Let me tell you a story. A story of hippies. Of social workers. Of hockey equipment.
And yes, of mushrooms.
It happened this way: in fact, this is the very way it happened or if it isn’t somebody was lying to me when they told me this story and since I heard it from the social worker, not the hippie, I’m inclined to go out on a limb and believe her.
Besides, the life of a social worker is generally much more interesting around these parts than most people would think.
So my friend, Carinthia (of whom we have blogged previously in this very blog) was working as a social worker on the Mount Currie reservation near Pemberton, BC. This was a very long time ago, you understand. The internal combustion engine had been invented, but I’m not sure that sex or the internet had.
Hippies had. Been invented; they hadn’t been on the internet or, to my knowledge, had sex yet, because you know how hippies are: they talk a good game, but they smell so bad nobody will go near them. No, I have this on good authority and whoever told them that you could cover up BO with patchouli has a great deal for which to answer, you bet your sweet bippy you goddam hippie.
One day my friend Carinthia is in a bar which is not saying much if you know Carinthia and although you may have been reading this blog a very long time I’m not sure that you’ve ever been properly introduced. Because I’m reasonably sure she doesn’t read it which can you blame her? Particularly at times like this, eh?
And next to her is this hippie. Mister Hippie and she fall into conversation, as one does, for indeed it’s one of the very things people go to bars for because they can get the booze at the liquor store if that’s all they want.
And way cheaper it is, too.
And Mister Hippie (or it might have been Master Hippie, not that they have a hierarchy really, I mean I really have no idea if he was over 18 or wore long pants or, indeed, any at all because they’re kind of relaxed about that sort of thing in BC especially in the vicinity of hot tubs, although I believe this particular amenity was absent from that bar but hoo boy would it ever up the friendliness to sit and stew in a big seething cauldron of People Soup while a friendly barkeep brings you drinks and excuse me, I think I sense a business opportunity and besides, where was I?) asked what she did, and Carinthia said she ran the children’s programs at the community centre.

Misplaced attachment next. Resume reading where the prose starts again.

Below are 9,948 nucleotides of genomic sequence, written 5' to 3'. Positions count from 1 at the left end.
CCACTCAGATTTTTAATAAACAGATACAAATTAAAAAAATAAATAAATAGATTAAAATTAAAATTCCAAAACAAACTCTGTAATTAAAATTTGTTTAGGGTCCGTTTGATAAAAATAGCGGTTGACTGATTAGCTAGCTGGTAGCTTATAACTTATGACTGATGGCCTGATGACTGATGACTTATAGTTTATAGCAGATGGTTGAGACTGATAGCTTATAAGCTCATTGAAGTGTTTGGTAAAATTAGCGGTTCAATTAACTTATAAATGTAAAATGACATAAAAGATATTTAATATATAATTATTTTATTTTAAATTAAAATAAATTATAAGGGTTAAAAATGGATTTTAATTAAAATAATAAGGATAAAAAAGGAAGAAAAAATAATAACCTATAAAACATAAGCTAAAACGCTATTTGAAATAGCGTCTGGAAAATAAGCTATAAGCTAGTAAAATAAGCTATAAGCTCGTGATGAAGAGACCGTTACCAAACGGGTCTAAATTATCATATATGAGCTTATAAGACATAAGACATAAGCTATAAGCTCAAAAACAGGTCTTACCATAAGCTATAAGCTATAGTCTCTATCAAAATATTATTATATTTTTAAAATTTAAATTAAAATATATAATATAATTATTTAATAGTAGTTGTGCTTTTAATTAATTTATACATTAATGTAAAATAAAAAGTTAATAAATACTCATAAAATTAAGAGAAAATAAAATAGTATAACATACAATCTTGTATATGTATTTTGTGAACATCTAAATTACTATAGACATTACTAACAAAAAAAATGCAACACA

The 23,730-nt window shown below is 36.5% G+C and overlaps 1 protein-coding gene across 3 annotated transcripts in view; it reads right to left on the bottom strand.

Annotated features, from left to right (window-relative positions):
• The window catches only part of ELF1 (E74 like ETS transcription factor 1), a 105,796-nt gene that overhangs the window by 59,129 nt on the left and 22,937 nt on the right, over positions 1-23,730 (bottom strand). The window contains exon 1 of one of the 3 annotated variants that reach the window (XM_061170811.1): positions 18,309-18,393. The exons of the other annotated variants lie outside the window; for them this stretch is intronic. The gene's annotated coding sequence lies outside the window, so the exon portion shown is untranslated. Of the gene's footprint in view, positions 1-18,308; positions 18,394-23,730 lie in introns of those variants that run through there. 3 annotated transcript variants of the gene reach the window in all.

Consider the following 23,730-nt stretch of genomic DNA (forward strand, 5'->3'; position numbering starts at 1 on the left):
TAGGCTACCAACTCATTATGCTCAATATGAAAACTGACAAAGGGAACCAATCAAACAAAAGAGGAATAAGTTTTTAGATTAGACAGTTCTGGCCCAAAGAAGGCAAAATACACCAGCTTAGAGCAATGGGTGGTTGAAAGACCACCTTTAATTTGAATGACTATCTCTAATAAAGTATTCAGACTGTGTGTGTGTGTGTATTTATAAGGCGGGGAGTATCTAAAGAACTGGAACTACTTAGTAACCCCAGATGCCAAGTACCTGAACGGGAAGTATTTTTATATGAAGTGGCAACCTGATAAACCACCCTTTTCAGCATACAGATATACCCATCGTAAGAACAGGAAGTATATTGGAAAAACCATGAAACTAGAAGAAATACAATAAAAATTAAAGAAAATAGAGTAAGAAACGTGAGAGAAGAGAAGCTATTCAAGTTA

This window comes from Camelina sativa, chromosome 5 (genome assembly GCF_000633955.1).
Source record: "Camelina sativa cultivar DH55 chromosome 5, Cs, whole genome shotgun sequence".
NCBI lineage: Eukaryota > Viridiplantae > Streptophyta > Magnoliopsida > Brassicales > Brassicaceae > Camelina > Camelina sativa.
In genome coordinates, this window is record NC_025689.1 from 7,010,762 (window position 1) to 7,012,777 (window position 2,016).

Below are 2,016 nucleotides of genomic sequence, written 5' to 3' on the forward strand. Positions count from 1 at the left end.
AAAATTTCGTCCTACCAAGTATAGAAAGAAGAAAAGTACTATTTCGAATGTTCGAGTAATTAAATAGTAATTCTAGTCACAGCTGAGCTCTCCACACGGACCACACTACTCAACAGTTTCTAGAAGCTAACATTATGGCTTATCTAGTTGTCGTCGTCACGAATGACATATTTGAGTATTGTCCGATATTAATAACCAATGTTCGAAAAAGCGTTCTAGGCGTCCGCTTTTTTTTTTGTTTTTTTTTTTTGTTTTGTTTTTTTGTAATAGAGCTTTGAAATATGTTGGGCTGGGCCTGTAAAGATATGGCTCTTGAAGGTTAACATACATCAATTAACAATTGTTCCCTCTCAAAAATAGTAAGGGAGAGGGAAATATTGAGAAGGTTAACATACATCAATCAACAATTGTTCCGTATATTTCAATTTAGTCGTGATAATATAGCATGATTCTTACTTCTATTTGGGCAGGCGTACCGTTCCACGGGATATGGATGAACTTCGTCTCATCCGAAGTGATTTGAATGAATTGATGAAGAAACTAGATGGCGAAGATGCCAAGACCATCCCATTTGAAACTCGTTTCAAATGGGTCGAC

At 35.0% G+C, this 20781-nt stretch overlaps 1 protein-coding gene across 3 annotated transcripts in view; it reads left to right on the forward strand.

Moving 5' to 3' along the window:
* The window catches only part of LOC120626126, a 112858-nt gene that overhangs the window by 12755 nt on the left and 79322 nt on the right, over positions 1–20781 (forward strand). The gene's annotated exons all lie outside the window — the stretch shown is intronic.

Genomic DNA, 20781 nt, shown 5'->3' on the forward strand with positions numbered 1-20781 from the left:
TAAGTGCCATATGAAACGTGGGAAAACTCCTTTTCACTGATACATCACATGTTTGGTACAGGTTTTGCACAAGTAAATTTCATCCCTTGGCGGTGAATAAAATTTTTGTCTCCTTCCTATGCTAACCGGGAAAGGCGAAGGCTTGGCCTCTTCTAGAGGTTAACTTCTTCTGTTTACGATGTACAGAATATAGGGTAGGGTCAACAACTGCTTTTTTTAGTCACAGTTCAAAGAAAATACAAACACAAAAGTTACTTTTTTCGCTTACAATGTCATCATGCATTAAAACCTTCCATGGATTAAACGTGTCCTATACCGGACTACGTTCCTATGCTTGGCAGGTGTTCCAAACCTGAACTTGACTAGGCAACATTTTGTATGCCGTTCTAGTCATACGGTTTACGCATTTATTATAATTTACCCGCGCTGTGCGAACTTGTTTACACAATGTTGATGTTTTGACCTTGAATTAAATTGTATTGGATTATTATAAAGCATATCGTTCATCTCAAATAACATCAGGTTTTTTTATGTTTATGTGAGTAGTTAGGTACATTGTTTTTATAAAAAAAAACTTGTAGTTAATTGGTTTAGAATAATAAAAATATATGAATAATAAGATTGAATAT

Which is how we spell it in Canada, because we just gotta be that way.
And she, all polite-like, asks him what he does, although being a hippie is apparently very time-consuming and most of them, in fact, never do anything else besides being hippies, but this one does. He reaches into his pocket (no, that’s not what he does for a living, except in a very large sense, and you’ll see if you keep reading) and pulls out…
One of THOSE mushrooms.
And he needs to explain to her just what THOSE mushrooms are. He drives up from California, buying mushrooms all the way, and when his van (yes, a VW van, naturellement) is full he drives across to Chicago and New York and sells them there. Then he starts the circle all over again, and this is how he makes his living: as a traveling mushroom salesman.
But not as entrepreneurial as Carinthia, for she instantly asks, “and is that a good living?” and apparently yes, it is a very good living indeed, particular as, being a hippie, he doesn’t have expenses such as shampoo or razors or soap, and patchouli is really very cheap if you buy it in bulk. And she picks up the mushroom and asks how much he pays for mushrooms like this.
And it is apparently a very, very interesting number, for Carinthia asks him if she can keep it as a souvenir and if he’ll be in the bar again tomorrow night, buying, and the answers to all of the above are Yes and off she goes.
Cut to the next day at the community centre, and open on an extreme closeup of Carinthia addressing the assembled children of the tribe. Pull back until we can see that in each of her hands is a big green garbage bag.
“Do you see this mushroom, kids? Look very carefully. Now I want you to fill these bags with mushrooms exactly like this. Not any other kind, just this kind. Do you think you can do that for me?”
And of course they could, and that is how they got all new baseball and hockey equipment for the community centre.